U.S. Congresswoman Elaine Luria meets with military and civilian officials at Joint Base Langley-Eustis, Virginia, April 9, 2021. (U.S. Air Force photo by Staff Sgt. Joshua Magbanua)

Ascendant Dem Hawk Wants to Pre-Authorize War With China

in Sludge
on October 14, 2021

Virginia Democrat Rep. Elaine Luria, who early this year was elevated within the House Armed Services Committee, wants Congress to pre-authorize President Biden to take military action to defend Taiwan against China. 

“The president has no legal authority to react in the time necessary to repel a Chinese invasion of Taiwan and deter an all-out war,” Luria, a 20-year Navy veteran, wrote in an op-ed published by the Washington Post this week. “If the president’s hands remain legally tied in preventing Chinese military action against Taiwan, then an even larger conflict with China is most certainly assured.”

As Luria notes in her article, Republican lawmakers agree with her that Congress, which has the power to authorize war by the U.S. Constitution, should cede its war powers on this matter to the president. Sen. Rick Scott (R-Fla.) and Rep. Guy Reschenthaler (R-Pa.) have introduced a bill called the Taiwan Invasion Prevention Act that would authorize the president “to use the Armed Forces of the United States and take such other measures as the President determines to be necessary and appropriate in order to secure and protect Taiwan” against China. The measure had 18 House Republican co-sponsors in the previous Congress.

At the Quincy Institute’s website Responsible Statecraft, attorney Elizabeth Beavers wrote that Luria’s proposal “rests on a fantasy of American exceptionalism in which the United States can and must lead Taiwan to a military victory against Chinese invasion. 

“It also defies logic to suggest that such an authorization would deter or prevent large-scale conflict, as it would surely be seen as a provocation by China. By establishing an overly-available military option, Congress would be setting in motion a chain of events that could hamper diplomatic possibilities and make war between two nuclear powers all the more likely.”

Luria has been in Congress since 2019 and she is rapidly gaining foreign policy influence in the Democratic caucus. She was seated this session on the Armed Services Committee’s Readiness Subcommittee and the Seapower and Projection Forces Subcommittee, which has jurisdiction over acquisition and procurement of items like military ships and submarine-launched weapons. She was also elected in February as the vice chair of the House Armed Services Committee, a committee leadership position that suggests she has the confidence of the chairman, hawkish Rep. Adam Smith (D-Wash.).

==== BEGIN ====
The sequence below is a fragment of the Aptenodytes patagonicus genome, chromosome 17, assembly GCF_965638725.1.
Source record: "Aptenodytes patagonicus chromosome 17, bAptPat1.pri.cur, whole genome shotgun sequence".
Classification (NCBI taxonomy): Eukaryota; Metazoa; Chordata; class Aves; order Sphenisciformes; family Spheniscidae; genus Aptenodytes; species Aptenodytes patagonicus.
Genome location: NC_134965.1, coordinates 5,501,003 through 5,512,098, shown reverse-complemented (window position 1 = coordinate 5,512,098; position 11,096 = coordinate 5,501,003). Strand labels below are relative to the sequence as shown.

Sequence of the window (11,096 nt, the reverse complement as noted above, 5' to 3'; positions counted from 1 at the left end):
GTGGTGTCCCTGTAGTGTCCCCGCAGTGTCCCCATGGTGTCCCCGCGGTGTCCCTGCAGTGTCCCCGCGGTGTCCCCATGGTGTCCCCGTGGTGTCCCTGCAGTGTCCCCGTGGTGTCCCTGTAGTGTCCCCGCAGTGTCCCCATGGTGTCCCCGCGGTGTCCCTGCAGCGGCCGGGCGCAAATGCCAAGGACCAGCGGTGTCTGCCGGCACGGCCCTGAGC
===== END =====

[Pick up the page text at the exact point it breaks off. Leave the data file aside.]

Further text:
Defense contractors’ PACs donated $42,750 to Luria’s campaigns from January 2019 to June 30, 2021. When she was first a candidate for Congress during the 2018 cycle, Luria promised voters in her district that she would not take donations from corporate PACs, taking a pledge organized by End Citizens United, but she quietly backed out of the pledge in late 2020, when she took funds from the PACs of defense contractors including BAE Systems, Boeing, General Dynamics, Raytheon, and Rolls-Royce North America, which she kept for herself as payback for money she had loaned her campaign.

Luria’s office defended the decision to withdraw from the “No Corporate PAC Money” pledge by saying to the Virginian-Pilot of the corporate PACs she is now taking money from that “all these PAC funds come from individual small dollar contributions from employees.” But a review of campaign finance data from Code for Democracy reveals that since 2019, the PACs of the top five defense companies, all of which have donated to Luria besides Northrop Grumman’s, have received donations of at least $1,000 from 332 senior executives and that the average amount that these executive-donors have given to them is $2,113. Forty defense executives, who told the FEC their titles included president, CEO, chairman, or director, have given their employers’ PACs more than $10,000 since 2019.